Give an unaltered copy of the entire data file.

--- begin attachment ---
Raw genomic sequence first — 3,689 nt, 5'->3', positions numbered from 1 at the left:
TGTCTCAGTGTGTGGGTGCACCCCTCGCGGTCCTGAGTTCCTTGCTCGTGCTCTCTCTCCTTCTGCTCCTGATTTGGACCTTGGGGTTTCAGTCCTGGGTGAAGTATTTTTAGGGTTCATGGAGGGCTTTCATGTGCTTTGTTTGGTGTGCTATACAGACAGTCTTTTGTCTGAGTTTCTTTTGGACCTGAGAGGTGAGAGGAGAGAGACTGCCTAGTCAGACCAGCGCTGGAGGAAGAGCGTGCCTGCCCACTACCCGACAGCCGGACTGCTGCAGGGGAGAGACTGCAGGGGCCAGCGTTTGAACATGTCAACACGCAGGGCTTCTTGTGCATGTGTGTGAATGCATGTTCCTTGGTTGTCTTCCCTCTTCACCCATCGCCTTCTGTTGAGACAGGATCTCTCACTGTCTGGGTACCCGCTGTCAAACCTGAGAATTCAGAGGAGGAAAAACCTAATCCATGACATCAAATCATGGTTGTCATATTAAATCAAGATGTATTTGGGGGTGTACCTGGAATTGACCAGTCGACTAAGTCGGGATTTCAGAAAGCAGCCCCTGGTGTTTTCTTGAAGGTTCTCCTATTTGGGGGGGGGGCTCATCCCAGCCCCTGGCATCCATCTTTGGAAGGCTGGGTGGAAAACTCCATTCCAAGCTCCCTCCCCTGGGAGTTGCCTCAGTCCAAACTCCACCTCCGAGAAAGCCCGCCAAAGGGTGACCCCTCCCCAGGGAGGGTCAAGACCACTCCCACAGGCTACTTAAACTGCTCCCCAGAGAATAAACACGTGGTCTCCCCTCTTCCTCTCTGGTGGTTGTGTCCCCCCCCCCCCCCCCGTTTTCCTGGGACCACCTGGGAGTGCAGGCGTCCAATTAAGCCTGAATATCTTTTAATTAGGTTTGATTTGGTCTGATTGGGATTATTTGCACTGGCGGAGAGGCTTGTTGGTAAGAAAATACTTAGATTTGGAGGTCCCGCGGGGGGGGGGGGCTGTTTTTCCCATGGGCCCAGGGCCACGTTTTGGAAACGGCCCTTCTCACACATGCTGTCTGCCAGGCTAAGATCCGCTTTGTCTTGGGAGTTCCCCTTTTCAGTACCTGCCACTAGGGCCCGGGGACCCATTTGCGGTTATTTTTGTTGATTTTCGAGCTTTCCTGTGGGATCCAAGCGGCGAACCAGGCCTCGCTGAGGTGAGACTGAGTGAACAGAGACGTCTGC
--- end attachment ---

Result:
Raw genomic sequence first — 3,689 nt, 5'->3', positions numbered from 1 at the left:
TGTCTCAGTGTGTGGGTGCACCCCTCGCGGTCCTGAGTTCCTTGCTCGTGCTCTCTCTCCTTCTGCTCCTGATTTGGACCTTGGGGTTTCAGTCCTGGGTGAAGTATTTTTAGGGTTCATGGAGGGCTTTCATGTGCTTTGTTTGGTGTGCTATACAGACAGTCTTTTGTCTGAGTTTCTTTTGGACCTGAGAGGTGAGAGGAGAGAGACTGCCTAGTCAGACCAGCGCTGGAGGAAGAGCGTGCCTGCCCACTACCCGACAGCCGGACTGCTGCAGGGGAGAGACTGCAGGGGCCAGCGTTTGAACATGTCAACACGCAGGGCTTCTTGTGCATGTGTGTGAATGCATGTTCCTTGGTTGTCTTCCCTCTTCACCCATCGCCTTCTGTTGAGACAGGATCTCTCACTGTCTGGGTACCCGCTGTCAAACCTGAGAATTCAGAGGAGGAAAAACCTAATCCATGACATCAAATCATGGTTGTCATATTAAATCAAGATGTATTTGGGGGTGTACCTGGAATTGACCAGTCGACTAAGTCGGGATTTCAGAAAGCAGCCCCTGGTGTTTTCTTGAAGGTTCTCCTATTTGGGGGGGGGGCTCATCCCAGCCCCTGGCATCCATCTTTGGAAGGCTGGGTGGAAAACTCCATTCCAAGCTCCCTCCCCTGGGAGTTGCCTCAGTCCAAACTCCACCTCCGAGAAAGCCCGCCAAAGGGTGACCCCTCCCCAGGGAGGGTCAAGACCACTCCCACAGGCTACTTAAACTGCTCCCCAGAGAATAAACACGTGGTCTCCCCTCTTCCTCTCTGGTGGTTGTGTCCCCCCCCCCCCCCCCGTTTTCCTGGGACCACCTGGGAGTGCAGGCGTCCAATTAAGCCTGAATATCTTTTAATTAGGTTTGATTTGGTCTGATTGGGATTATTTGCACTGGCGGAGAGGCTTGTTGGTAAGAAAATACTTAGATTTGGAGGTCCCGCGGGGGGGGGGGGCTGTTTTTCCCATGGGCCCAGGGCCACGTTTTGGAAACGGCCCTTCTCACACATGCTGTCTGCCAGGCTAAGATCCGCTTTGTCTTGGGAGTTCCCCTTTTCAGTACCTGCCACTAGGGCCCGGGGACCCATTTGCGGTTATTTTTGTTGATTTTCGAGCTTTCCTGTGGGATCCAAGCGGCGAACCAGGCCTCGCTGAGGTGAGACTGAGTGAACAGAGACGTCTGC